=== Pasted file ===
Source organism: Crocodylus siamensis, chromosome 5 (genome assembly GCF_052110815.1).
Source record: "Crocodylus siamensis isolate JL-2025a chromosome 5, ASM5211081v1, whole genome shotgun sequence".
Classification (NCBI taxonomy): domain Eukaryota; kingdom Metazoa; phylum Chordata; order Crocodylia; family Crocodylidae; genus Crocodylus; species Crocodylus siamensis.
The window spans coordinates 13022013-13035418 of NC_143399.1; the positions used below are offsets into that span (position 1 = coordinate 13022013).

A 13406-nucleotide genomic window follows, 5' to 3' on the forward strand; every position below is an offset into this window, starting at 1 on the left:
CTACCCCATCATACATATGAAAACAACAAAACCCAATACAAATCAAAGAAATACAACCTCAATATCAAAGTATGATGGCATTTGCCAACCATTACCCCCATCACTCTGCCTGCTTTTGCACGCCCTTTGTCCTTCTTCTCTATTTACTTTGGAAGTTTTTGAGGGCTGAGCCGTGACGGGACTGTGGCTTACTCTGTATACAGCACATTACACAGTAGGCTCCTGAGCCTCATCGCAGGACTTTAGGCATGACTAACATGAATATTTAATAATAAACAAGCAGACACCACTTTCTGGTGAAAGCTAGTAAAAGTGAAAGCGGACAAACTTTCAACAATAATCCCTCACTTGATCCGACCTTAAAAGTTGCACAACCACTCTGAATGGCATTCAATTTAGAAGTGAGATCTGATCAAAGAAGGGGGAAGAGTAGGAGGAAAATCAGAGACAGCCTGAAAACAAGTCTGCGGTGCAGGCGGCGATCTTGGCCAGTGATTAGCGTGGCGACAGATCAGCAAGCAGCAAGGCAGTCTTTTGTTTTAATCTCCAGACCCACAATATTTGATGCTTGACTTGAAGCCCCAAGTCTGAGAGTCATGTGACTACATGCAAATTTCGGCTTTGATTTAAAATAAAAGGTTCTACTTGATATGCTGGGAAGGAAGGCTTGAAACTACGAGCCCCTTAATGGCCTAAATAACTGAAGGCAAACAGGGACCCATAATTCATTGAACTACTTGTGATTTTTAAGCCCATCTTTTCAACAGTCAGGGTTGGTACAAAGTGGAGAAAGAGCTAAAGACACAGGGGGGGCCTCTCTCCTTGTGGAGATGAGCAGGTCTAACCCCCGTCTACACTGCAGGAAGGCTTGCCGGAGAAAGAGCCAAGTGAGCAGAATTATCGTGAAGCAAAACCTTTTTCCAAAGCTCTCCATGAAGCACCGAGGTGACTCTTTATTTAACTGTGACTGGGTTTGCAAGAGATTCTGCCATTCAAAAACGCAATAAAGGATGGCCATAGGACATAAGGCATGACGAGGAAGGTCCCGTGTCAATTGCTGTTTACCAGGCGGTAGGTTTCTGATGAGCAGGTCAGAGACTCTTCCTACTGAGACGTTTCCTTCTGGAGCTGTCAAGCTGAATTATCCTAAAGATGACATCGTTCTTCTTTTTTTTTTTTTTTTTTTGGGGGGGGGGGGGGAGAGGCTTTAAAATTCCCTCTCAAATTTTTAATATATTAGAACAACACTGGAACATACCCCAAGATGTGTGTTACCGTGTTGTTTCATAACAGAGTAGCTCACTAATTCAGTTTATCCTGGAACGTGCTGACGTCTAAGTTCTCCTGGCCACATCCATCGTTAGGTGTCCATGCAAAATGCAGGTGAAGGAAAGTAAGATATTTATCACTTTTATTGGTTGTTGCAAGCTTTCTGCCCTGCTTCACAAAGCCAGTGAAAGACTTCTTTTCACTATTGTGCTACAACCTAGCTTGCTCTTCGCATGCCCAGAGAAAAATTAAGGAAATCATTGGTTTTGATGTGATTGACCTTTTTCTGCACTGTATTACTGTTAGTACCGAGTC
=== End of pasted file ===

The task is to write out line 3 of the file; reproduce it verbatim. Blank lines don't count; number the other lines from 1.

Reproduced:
Classification (NCBI taxonomy): domain Eukaryota; kingdom Metazoa; phylum Chordata; order Crocodylia; family Crocodylidae; genus Crocodylus; species Crocodylus siamensis.